Serving in the military is also a Native American tradition. Her paternal grandfather, Allen Old Horn served in the Army in World War II and her maternal grandfather, George Thompson, was in the Navy in World War II. Her great uncles Barney and Henry Old Coyote were code talkers in World War II, and great-grandfather James Red Fox was also one in World War I.

Old Horn-Purdy said her father, Sarge Old Horn Sr., encouraged her throughout her time in the military and is proud of her time in the uniform.

Since the Beginning

She said Native Americans have defended America since the beginning.

“Native Americans weren’t given medals or accolades that we get now for defending America,” she said. “But we still have to protect America, no matter what. It’s in our blood.”

She encourages people to attend pow wows in their communities to learn more about Native American culture.

“You don’t have to be Indian to be at a pow wow,” she said. “Many people don’t know anything about Indians so it’s great to educate them about us, because Indians have a different viewpoint and different stories. It’s good for people to learn and see what we’re all about.”

Like mom like daughter – reserve airman

Headquarters Air Force Reserve Command

First Lt. Meaghan Cosand didn’t always want to be a pilot in the Air Force Reserve, but the fact that she ended up as one shouldn’t be all that surprising. After all, flying for the Reserve is kind of a family business for the Cosands.

Meaghan flies C-5 Galaxies for the Reserve’s 349th Air Mobility Wing out of Travis Air Force Base, Cali. Her mother, Kathy, served in the Reserve for 30 years, primarily flying C-141 Starlifters, before retiring in 2006. Meaghan’s brother, Rob, a captain, flies KC-135 Stratotankers for the Reserve’s 434th Air Refueling Wing out of Grissom Air Reserve Base, Ind. Meaghan’s dad, Bob, is the oddball. He never flew for the Reserve, but he was an active-duty Air Force pilot for 23 years before retiring in 2000. “Flying is definitely in my blood,” Meaghan said. “I’ve grown up around it all my life.”

And while Rob knew from an early age that he wanted to be a pilot, the flying bug waited a little later to bite Meaghan. So Meaghan signed up for some classes at the Scott AFB, Illinois, Aero Club when she was 17, and she was hooked.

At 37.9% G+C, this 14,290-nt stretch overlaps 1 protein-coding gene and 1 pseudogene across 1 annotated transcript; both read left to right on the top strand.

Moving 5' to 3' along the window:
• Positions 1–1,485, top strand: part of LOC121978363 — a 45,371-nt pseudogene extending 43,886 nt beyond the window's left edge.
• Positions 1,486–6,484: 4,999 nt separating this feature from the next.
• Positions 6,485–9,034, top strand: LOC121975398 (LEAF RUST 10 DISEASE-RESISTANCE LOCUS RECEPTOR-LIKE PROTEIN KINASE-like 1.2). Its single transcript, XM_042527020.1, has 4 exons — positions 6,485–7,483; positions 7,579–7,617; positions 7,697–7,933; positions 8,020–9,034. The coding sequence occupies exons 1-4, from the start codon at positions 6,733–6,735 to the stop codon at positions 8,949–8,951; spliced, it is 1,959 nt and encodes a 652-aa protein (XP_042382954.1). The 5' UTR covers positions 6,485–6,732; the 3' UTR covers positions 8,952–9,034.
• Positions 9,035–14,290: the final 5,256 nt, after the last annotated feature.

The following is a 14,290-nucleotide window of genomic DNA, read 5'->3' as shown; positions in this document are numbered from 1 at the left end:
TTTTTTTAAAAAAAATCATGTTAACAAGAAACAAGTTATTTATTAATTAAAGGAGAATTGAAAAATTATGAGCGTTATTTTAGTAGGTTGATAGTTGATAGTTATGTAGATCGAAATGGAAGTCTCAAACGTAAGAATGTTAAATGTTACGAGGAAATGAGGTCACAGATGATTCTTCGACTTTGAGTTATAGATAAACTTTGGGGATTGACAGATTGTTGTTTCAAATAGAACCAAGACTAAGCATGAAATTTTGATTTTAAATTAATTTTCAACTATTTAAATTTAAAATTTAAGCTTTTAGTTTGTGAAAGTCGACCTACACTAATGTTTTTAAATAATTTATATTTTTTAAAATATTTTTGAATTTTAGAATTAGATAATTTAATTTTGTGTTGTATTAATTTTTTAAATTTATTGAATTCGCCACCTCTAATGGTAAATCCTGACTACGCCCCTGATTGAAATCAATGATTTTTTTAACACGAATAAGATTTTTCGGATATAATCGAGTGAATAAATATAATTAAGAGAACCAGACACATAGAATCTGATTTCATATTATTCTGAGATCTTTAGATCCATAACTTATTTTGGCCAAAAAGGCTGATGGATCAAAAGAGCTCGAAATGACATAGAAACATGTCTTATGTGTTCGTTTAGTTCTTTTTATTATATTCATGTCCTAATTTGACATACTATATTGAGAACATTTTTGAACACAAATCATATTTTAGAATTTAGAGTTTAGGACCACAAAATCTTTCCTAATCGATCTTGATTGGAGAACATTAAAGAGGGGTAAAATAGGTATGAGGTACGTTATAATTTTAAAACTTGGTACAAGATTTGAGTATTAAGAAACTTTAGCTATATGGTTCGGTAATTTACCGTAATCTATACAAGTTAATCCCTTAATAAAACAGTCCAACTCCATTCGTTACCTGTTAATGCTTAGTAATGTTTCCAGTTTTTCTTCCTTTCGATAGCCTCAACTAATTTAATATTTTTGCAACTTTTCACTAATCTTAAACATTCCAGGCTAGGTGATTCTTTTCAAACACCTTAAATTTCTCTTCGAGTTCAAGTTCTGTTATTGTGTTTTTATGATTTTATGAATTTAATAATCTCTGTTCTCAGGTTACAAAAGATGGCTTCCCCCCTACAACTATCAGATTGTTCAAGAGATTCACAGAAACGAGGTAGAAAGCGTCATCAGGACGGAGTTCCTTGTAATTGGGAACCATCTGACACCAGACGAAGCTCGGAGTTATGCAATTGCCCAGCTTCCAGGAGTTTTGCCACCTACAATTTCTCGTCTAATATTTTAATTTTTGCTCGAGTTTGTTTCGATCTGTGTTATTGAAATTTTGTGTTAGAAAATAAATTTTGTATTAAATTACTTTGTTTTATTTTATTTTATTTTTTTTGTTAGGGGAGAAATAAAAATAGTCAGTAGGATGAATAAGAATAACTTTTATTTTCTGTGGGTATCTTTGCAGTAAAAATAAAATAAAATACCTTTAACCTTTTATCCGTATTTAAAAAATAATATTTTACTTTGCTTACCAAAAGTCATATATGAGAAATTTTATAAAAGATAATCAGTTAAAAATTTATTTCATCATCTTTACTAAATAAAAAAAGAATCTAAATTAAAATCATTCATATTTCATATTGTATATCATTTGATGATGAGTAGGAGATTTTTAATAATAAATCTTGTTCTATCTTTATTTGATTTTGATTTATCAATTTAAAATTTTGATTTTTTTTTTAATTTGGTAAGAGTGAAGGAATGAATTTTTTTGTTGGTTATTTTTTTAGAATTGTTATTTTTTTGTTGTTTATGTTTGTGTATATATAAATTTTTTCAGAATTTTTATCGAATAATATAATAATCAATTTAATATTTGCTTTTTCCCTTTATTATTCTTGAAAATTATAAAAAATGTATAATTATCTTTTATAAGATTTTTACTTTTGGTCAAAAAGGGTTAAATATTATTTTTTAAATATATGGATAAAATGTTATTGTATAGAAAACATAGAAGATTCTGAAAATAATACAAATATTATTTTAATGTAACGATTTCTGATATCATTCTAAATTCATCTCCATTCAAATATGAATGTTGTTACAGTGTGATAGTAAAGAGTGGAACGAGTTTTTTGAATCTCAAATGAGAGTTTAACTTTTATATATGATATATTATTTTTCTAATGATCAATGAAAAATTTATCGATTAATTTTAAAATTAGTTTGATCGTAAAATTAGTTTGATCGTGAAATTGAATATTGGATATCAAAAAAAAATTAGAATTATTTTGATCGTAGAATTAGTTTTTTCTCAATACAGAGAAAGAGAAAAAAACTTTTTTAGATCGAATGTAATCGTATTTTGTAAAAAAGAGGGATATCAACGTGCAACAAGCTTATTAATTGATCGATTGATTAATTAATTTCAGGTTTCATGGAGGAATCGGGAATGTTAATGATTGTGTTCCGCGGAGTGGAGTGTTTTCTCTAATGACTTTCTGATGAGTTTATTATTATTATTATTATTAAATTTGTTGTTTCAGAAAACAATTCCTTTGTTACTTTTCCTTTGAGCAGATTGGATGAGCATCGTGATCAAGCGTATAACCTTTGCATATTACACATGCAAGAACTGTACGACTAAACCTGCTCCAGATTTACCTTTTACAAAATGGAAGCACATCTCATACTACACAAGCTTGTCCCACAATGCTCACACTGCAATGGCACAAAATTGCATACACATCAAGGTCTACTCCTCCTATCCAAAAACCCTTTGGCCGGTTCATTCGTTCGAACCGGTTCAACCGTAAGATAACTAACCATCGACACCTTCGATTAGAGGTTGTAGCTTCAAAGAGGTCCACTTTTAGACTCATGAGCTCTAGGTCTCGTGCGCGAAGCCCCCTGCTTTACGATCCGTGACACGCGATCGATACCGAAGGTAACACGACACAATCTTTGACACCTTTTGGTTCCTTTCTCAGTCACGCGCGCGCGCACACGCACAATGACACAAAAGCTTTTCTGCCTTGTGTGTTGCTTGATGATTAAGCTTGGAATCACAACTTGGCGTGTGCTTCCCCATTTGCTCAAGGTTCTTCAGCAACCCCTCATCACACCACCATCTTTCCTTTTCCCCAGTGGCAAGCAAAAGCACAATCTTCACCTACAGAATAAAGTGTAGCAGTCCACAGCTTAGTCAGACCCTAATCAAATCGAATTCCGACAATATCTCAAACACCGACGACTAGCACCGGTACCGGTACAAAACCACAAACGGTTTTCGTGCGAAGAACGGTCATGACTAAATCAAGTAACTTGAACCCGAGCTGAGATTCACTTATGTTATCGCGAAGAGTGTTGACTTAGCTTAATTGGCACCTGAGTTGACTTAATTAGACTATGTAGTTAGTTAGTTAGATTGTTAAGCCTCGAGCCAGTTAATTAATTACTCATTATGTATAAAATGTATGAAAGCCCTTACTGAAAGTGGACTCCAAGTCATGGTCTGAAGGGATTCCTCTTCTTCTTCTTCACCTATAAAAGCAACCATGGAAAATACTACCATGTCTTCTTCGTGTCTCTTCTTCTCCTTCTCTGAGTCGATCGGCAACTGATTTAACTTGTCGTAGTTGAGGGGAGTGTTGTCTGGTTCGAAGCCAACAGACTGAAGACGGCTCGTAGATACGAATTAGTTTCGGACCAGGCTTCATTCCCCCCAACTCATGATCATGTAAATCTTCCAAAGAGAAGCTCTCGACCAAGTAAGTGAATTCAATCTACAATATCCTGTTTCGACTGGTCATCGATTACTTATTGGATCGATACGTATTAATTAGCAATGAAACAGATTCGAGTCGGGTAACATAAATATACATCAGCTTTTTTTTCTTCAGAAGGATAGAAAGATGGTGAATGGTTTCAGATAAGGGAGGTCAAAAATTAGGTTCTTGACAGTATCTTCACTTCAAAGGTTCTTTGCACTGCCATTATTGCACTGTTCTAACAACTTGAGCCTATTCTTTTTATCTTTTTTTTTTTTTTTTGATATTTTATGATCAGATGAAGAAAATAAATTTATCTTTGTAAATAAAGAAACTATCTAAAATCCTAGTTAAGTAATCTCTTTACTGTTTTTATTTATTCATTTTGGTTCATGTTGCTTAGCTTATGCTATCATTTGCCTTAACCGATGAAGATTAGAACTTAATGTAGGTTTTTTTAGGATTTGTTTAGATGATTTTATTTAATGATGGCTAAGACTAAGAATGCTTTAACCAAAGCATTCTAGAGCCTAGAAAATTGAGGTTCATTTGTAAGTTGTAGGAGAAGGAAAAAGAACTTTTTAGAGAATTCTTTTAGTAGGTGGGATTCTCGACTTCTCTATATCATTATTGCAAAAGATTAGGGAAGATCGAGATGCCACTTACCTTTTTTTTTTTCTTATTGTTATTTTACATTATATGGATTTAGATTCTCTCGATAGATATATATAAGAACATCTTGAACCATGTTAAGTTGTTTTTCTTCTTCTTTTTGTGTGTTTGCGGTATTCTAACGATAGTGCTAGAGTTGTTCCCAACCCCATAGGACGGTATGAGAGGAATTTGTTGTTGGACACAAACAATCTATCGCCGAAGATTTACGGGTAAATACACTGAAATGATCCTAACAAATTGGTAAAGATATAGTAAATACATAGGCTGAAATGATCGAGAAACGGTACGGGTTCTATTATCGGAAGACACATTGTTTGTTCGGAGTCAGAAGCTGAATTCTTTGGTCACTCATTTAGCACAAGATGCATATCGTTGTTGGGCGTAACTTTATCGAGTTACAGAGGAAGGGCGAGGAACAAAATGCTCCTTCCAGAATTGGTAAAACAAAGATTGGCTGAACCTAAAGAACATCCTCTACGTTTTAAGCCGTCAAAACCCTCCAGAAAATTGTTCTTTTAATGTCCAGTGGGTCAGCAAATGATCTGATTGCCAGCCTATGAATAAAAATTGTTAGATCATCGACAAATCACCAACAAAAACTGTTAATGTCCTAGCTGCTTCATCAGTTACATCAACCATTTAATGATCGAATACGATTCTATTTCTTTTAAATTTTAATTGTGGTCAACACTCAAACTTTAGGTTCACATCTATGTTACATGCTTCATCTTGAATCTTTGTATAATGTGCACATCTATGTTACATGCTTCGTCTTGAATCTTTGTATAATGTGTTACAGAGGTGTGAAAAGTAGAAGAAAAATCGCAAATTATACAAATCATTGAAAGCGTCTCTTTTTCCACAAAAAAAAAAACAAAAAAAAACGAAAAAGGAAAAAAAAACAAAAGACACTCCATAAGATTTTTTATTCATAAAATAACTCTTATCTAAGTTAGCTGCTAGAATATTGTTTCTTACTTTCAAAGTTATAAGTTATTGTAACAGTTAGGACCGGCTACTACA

“My mom and dad saw how much I enjoyed it, and that was it.”

Meaghan went on to the University of Oklahoma, like her mother and brother, where she majored in aviation management. One of the first things she did after graduation was join the Air Force Reserve.

“My grandparents live in Vallejo, California, so I interviewed for a Reserve job at Travis in 2010.”

She was hired and has been serving in the 349th AMW ever since. Meaghan said that once she decided on pursuing a career as a pilot, her parents were extremely supportive of her decision.

As if there weren’t enough Air Force pilots in the family already, Meaghan is engaged to an active-duty MC-12 Liberty pilot, Capt. Mark Camp, who is stationed at Beale AFB in California. The couple is planning an April wedding, and they are currently living in Sacramento, about halfway between Beale and Travis. Flying is definitely the primary topic of conversation whenever the Cosand family gets together. They talk about flying for the Reserve, and they also talk about flying for the airlines. Kathy and Rob are both 767 pilots for American Airlines, based in Miami. They are believed to be the first mother-son team to fly the same aircraft for American out of the same hub.

It’s not uncommon for the sons of Air Force Reserve pilots to follow in their father’s footsteps, but it is rarer for daughters to follow in their mother’s footsteps. Currently there are 208 pilots assigned to the 349th AMW. Thirteen are female.

“It’s still a male-dominated profession, but I know I have it a lot easier than my mom did when she was flying for the Reserve,” Meaghan said. “I am so thankful for people like my mom who blazed the trail for people like me.”

As one of the first female pilots in the Air Force, Kathy said she faced a lot of obstacles.

“I had a lot of great instructors and mentors who helped me early on in my career, but there were definitely some people who didn’t think women should be flying airplanes,” she said. “I had this one old flight engineer who flat out refused to talk to me directly. My attitude was, ‘I’m gonna show this SOB how I can fly this plane.’”